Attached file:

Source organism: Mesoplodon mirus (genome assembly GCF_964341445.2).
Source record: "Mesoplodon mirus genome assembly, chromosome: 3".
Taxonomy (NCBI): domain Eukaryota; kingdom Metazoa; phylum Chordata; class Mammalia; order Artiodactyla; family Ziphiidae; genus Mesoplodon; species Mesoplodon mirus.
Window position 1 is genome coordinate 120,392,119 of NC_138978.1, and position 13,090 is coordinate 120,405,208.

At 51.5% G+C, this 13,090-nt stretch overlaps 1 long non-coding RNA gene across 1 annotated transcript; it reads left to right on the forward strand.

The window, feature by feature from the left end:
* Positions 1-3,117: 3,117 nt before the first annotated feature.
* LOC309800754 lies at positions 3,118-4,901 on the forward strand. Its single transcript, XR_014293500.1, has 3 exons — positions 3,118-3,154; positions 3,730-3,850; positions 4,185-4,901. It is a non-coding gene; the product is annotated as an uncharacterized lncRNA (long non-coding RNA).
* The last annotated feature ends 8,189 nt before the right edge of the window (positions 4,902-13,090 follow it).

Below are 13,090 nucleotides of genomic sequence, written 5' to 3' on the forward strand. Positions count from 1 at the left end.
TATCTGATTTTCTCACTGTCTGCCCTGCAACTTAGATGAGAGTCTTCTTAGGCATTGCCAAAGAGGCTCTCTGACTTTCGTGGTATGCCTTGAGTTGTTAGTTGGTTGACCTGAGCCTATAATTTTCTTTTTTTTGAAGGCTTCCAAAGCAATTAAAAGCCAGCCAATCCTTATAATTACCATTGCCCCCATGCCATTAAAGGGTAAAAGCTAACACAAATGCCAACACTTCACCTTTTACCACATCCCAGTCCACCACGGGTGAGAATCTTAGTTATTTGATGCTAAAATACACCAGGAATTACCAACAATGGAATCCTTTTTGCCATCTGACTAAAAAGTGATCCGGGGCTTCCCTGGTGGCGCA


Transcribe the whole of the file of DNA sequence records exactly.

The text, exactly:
Source organism: Mesoplodon mirus (genome assembly GCF_964341445.2).
Source record: "Mesoplodon mirus genome assembly, chromosome: 3".
Taxonomy (NCBI): domain Eukaryota; kingdom Metazoa; phylum Chordata; class Mammalia; order Artiodactyla; family Ziphiidae; genus Mesoplodon; species Mesoplodon mirus.
Window position 1 is genome coordinate 120,392,119 of NC_138978.1, and position 13,090 is coordinate 120,405,208.

At 51.5% G+C, this 13,090-nt stretch overlaps 1 long non-coding RNA gene across 1 annotated transcript; it reads left to right on the forward strand.

The window, feature by feature from the left end:
* Positions 1-3,117: 3,117 nt before the first annotated feature.
* LOC309800754 lies at positions 3,118-4,901 on the forward strand. Its single transcript, XR_014293500.1, has 3 exons — positions 3,118-3,154; positions 3,730-3,850; positions 4,185-4,901. It is a non-coding gene; the product is annotated as an uncharacterized lncRNA (long non-coding RNA).
* The last annotated feature ends 8,189 nt before the right edge of the window (positions 4,902-13,090 follow it).

Below are 13,090 nucleotides of genomic sequence, written 5' to 3' on the forward strand. Positions count from 1 at the left end.
TATCTGATTTTCTCACTGTCTGCCCTGCAACTTAGATGAGAGTCTTCTTAGGCATTGCCAAAGAGGCTCTCTGACTTTCGTGGTATGCCTTGAGTTGTTAGTTGGTTGACCTGAGCCTATAATTTTCTTTTTTTTGAAGGCTTCCAAAGCAATTAAAAGCCAGCCAATCCTTATAATTACCATTGCCCCCATGCCATTAAAGGGTAAAAGCTAACACAAATGCCAACACTTCACCTTTTACCACATCCCAGTCCACCACGGGTGAGAATCTTAGTTATTTGATGCTAAAATACACCAGGAATTACCAACAATGGAATCCTTTTTGCCATCTGACTAAAAAGTGATCCGGGGCTTCCCTGGTGGCGCA